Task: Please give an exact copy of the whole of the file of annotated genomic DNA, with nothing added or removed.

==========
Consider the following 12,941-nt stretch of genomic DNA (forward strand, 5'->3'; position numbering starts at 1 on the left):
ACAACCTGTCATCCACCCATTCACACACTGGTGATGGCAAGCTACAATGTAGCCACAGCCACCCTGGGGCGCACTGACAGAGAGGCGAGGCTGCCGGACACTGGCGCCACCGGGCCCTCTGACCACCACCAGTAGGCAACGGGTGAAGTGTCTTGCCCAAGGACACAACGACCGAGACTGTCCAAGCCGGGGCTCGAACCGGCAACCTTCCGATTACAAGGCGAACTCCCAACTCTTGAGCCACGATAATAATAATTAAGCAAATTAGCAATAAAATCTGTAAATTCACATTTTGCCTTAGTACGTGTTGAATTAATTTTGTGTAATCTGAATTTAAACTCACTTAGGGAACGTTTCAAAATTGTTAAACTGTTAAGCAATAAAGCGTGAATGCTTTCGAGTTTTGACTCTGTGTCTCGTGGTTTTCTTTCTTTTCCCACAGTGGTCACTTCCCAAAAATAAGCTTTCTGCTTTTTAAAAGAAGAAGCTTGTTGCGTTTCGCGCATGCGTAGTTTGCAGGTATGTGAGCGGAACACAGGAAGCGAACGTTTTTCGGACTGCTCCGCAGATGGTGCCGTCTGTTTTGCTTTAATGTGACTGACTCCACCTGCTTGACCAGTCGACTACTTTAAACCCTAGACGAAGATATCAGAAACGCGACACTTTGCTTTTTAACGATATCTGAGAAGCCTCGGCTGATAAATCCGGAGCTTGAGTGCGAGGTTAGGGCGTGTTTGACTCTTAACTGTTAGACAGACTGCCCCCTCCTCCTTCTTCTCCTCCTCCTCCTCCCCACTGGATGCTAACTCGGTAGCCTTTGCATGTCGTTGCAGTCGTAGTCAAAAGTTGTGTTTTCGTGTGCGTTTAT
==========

Consider the following 12,941-nt stretch of genomic DNA (forward strand, 5'->3'; position numbering starts at 1 on the left):
ACAACCTGTCATCCACCCATTCACACACTGGTGATGGCAAGCTACAATGTAGCCACAGCCACCCTGGGGCGCACTGACAGAGAGGCGAGGCTGCCGGACACTGGCGCCACCGGGCCCTCTGACCACCACCAGTAGGCAACGGGTGAAGTGTCTTGCCCAAGGACACAACGACCGAGACTGTCCAAGCCGGGGCTCGAACCGGCAACCTTCCGATTACAAGGCGAACTCCCAACTCTTGAGCCACGATAATAATAATTAAGCAAATTAGCAATAAAATCTGTAAATTCACATTTTGCCTTAGTACGTGTTGAATTAATTTTGTGTAATCTGAATTTAAACTCACTTAGGGAACGTTTCAAAATTGTTAAACTGTTAAGCAATAAAGCGTGAATGCTTTCGAGTTTTGACTCTGTGTCTCGTGGTTTTCTTTCTTTTCCCACAGTGGTCACTTCCCAAAAATAAGCTTTCTGCTTTTTAAAAGAAGAAGCTTGTTGCGTTTCGCGCATGCGTAGTTTGCAGGTATGTGAGCGGAACACAGGAAGCGAACGTTTTTCGGACTGCTCCGCAGATGGTGCCGTCTGTTTTGCTTTAATGTGACTGACTCCACCTGCTTGACCAGTCGACTACTTTAAACCCTAGACGAAGATATCAGAAACGCGACACTTTGCTTTTTAACGATATCTGAGAAGCCTCGGCTGATAAATCCGGAGCTTGAGTGCGAGGTTAGGGCGTGTTTGACTCTTAACTGTTAGACAGACTGCCCCCTCCTCCTTCTTCTCCTCCTCCTCCTCCCCACTGGATGCTAACTCGGTAGCCTTTGCATGTCGTTGCAGTCGTAGTCAAAAGTTGTGTTTTCGTGTGCGTTTAT